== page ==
And you continue these attacks on a regular and unpredictable basis. You scout the area and look for another group of griefers that you can completely overwhelm and you do it again. They will fall apart and unnerve themselves. They will feel like the hivemind doesn't work and some of them will start infighting. If I can't summon the hivemind to troll on my behalf, then what the fuck am I doing here.

You'll never take down the Goonies with this. You won't even put a dent in them, but over time, you'll unnerve hundreds of individuals who think that ruining an entire game for sheer entertainment. You never need to know how they react. They all react the same.

This is how I envision PRAXT's future.
--
A government big enough to give you everything you want, is strong enough to take everything you have. -MLK


Savious
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reply to TigerLord
Ill add in a few pennies from my perspective. I like griefing in games, I like trolling and being trolled. It adds a little spice to life.

For example, in D2 when I played Hardcore exclusively, you could only hostile other players in town. I figured out that you could cast several hydras during a Baal run, go to town and hostile someone before the hydras dissapeared. If built correctly, your hydras could wipe out several people before they could get a chance to react. My level 31 Sorceress had 20/20 Hydras with 20/20 fire mastery, due to a ridiculous amount of +fire skills. All the leechers were wiped out in one shot. I laughed. I really enjoyed it. It was a clever way to get around a game mechanic, and it made people realize that they were playing Hardcore and monsters werent the only thing they needed to be afraid of.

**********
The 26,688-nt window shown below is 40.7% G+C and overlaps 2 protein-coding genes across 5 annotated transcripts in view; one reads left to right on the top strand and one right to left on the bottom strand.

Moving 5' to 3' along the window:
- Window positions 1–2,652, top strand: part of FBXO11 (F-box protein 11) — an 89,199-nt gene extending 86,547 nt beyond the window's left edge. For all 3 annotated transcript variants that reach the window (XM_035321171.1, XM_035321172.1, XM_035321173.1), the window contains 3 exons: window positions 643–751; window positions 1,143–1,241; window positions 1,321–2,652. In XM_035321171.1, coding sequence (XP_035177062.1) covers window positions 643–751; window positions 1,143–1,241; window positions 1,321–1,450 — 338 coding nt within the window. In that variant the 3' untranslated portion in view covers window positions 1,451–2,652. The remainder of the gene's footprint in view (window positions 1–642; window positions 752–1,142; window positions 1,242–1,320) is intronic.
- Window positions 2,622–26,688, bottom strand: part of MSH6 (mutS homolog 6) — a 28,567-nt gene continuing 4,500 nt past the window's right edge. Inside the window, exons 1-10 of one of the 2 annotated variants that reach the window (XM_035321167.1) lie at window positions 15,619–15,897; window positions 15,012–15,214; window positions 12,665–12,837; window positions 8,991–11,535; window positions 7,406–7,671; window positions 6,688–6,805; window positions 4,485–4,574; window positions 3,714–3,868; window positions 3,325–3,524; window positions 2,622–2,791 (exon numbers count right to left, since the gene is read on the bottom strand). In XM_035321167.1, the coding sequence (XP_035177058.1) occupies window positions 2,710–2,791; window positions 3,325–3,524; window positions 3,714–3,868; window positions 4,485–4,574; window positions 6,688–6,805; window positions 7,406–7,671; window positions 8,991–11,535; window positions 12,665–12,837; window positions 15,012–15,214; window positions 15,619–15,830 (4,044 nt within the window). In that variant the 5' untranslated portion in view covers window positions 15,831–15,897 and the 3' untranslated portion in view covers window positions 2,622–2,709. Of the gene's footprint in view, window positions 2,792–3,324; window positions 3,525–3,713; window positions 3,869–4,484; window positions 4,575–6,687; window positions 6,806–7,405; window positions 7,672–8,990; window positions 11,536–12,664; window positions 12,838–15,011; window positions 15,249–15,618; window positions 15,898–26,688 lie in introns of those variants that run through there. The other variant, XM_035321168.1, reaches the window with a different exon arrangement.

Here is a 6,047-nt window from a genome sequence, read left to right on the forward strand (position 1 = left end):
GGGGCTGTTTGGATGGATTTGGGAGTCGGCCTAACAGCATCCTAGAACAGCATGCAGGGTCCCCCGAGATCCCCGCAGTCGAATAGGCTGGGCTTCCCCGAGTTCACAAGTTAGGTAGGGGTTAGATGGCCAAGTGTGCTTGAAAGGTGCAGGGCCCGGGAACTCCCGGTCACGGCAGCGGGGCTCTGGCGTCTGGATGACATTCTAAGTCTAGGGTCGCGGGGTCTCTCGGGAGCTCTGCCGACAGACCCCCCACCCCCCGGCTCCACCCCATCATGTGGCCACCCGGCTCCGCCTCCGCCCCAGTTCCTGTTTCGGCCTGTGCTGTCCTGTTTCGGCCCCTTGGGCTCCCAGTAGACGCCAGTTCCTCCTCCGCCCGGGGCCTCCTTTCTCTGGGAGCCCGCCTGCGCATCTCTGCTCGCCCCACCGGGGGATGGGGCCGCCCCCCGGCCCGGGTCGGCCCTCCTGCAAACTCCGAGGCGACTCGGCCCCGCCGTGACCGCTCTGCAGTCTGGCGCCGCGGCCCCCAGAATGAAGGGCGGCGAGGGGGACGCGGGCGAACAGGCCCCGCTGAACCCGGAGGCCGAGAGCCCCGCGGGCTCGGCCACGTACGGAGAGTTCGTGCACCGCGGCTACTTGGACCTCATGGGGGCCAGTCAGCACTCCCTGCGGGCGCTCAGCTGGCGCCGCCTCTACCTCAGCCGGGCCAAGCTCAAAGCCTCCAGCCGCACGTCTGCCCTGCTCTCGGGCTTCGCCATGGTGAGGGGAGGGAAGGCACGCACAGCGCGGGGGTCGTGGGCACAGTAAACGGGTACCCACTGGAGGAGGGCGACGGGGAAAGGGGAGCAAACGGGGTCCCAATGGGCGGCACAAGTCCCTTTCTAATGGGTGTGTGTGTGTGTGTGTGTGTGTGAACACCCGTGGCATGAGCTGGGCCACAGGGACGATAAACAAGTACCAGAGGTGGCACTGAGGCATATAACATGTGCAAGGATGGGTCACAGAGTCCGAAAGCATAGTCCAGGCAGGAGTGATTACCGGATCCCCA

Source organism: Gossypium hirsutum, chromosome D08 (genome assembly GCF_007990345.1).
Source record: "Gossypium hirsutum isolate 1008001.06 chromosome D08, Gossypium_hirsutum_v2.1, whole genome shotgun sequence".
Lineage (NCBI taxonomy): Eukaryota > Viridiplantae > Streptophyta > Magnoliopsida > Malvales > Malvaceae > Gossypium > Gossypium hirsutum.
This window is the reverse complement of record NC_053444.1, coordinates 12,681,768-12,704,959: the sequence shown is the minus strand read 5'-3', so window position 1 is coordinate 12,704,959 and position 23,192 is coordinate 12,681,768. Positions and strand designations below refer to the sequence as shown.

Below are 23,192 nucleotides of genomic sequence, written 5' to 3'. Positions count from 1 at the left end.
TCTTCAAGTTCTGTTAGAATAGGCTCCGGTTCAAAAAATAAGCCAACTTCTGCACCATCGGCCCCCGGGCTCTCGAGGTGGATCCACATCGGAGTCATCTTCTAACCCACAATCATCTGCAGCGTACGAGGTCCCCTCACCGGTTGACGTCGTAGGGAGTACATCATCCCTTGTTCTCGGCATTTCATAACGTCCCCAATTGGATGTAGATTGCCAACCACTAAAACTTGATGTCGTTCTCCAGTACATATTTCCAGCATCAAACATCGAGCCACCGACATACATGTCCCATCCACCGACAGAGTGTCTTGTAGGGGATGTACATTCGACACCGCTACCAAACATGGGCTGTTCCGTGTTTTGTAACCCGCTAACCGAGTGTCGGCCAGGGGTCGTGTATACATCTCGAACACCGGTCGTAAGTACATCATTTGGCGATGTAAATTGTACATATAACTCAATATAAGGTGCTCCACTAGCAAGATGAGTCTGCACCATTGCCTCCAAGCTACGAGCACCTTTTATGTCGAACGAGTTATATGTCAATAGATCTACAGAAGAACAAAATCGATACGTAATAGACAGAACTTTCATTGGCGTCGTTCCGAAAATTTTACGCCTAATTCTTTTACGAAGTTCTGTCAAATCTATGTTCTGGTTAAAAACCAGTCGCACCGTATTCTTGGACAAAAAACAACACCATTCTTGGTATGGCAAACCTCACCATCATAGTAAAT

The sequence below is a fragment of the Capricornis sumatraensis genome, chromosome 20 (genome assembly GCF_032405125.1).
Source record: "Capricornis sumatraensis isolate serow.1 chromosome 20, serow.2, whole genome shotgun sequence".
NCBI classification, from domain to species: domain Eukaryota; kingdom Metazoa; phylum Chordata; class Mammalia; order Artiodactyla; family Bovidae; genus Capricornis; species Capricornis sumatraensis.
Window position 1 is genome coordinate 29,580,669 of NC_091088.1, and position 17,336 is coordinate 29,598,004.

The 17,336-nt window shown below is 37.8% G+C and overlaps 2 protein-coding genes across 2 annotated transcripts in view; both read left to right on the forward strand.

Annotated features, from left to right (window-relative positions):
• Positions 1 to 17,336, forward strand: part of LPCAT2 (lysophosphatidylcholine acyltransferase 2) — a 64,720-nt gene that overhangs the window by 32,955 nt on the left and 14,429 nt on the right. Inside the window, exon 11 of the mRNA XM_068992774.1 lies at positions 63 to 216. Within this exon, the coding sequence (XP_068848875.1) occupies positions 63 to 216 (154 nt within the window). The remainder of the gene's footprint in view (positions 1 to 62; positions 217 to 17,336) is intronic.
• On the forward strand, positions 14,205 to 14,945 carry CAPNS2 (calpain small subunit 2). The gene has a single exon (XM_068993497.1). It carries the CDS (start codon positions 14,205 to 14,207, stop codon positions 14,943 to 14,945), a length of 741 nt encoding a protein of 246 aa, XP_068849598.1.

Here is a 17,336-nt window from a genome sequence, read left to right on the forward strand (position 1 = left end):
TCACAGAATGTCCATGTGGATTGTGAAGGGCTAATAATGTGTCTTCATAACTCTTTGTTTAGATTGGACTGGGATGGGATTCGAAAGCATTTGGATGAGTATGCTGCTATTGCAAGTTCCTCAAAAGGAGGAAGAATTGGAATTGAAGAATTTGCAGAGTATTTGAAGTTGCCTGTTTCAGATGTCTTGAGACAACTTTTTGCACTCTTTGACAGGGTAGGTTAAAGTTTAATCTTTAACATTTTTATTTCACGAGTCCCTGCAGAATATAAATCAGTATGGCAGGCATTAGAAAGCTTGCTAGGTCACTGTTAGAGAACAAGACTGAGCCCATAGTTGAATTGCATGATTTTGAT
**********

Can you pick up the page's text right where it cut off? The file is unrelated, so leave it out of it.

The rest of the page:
I got hours of entertainment from that, and eventually Bliz fixed it so that your hydras dissapeared immediately when you went to town. I find it fascinating that a group of players are getting together to create strife and wreck havoc in a game. Reminds me of the WoW funeral or wedding or whatever it was. That was awesome.

Without the Goons, who would you hate?
--
From the ashes of Tristram, I am reborn. The #1 fan, again.


Ghastlyone
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reply to TigerLord
I griefed so many people in WoW in the Halls of Reflection dungeon back in Wrath.

That was the dungeon with the timed intro and once it started, enemies would start spawning.

I would queue on my Death Knight and tank. I would port out of the instance the second the event would start and say something in chat like "BRB need to repair" and the whole team would proceed to get killed.

The rage in chat was hilarious.

That's really the only time I griefed people in WoW. I did the occasional corpse camping, but nothing too crazy.

Halls of Reflection though...I laughed my ass off.


Goggalor
Psychonaut
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reply to Savious
said by Savious:

blah blah blah I have no/little skills and used an exploit in game blah blah blah

Why does hate need to be a part of a multiplayer game? It is supposed to be a source of entertainment for a large population, not just a singular individual, hence the multi- part.


Savious
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First, there is very little skill involved in Diablo PvP. Its all about bigger numbers.

Secondly, any sort of emotion that people evoke through a video game is a good thing in my book. We play video games to pass time and have fun. Emotions go hand in hand with that. I look back on my times being corpse camped outside of Duskwood and Southshore fondly. It just made me want to play that much more.

As long as things dont reach a personal level, I feel that briefing and trolling enhance the gaming experience. We get to act in ways that we wouldn't in our real lives and stroke different parts of our ego.

Cannon rushing in Starcraft, camping rockets in Quake and AWPing in CS. All of these invoke rage and anger in our opponents, and we revel in it. We love to dominate our opponents, were competitive by nature. Taking it to a psychological level is just another step in utter dominance.